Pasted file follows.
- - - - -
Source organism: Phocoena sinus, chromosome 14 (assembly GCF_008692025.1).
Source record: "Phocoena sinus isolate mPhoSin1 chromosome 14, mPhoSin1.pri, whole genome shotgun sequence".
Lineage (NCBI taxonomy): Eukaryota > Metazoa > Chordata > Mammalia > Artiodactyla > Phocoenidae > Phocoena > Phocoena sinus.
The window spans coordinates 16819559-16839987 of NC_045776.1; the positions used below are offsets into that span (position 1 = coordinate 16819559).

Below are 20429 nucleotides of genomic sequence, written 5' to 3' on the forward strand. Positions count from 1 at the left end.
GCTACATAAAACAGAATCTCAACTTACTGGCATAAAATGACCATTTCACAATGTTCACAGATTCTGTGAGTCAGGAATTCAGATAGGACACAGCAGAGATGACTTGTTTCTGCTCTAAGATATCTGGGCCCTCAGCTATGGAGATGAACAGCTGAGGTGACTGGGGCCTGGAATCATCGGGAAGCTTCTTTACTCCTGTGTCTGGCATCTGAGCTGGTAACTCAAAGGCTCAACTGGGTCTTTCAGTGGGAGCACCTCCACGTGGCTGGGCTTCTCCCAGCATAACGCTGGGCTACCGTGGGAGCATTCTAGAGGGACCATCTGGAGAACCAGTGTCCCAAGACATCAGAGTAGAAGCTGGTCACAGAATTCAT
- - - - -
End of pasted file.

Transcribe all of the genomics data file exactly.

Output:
Source organism: Phocoena sinus, chromosome 14 (assembly GCF_008692025.1).
Source record: "Phocoena sinus isolate mPhoSin1 chromosome 14, mPhoSin1.pri, whole genome shotgun sequence".
Lineage (NCBI taxonomy): Eukaryota > Metazoa > Chordata > Mammalia > Artiodactyla > Phocoenidae > Phocoena > Phocoena sinus.
The window spans coordinates 16819559-16839987 of NC_045776.1; the positions used below are offsets into that span (position 1 = coordinate 16819559).

Below are 20429 nucleotides of genomic sequence, written 5' to 3' on the forward strand. Positions count from 1 at the left end.
GCTACATAAAACAGAATCTCAACTTACTGGCATAAAATGACCATTTCACAATGTTCACAGATTCTGTGAGTCAGGAATTCAGATAGGACACAGCAGAGATGACTTGTTTCTGCTCTAAGATATCTGGGCCCTCAGCTATGGAGATGAACAGCTGAGGTGACTGGGGCCTGGAATCATCGGGAAGCTTCTTTACTCCTGTGTCTGGCATCTGAGCTGGTAACTCAAAGGCTCAACTGGGTCTTTCAGTGGGAGCACCTCCACGTGGCTGGGCTTCTCCCAGCATAACGCTGGGCTACCGTGGGAGCATTCTAGAGGGACCATCTGGAGAACCAGTGTCCCAAGACATCAGAGTAGAAGCTGGTCACAGAATTCAT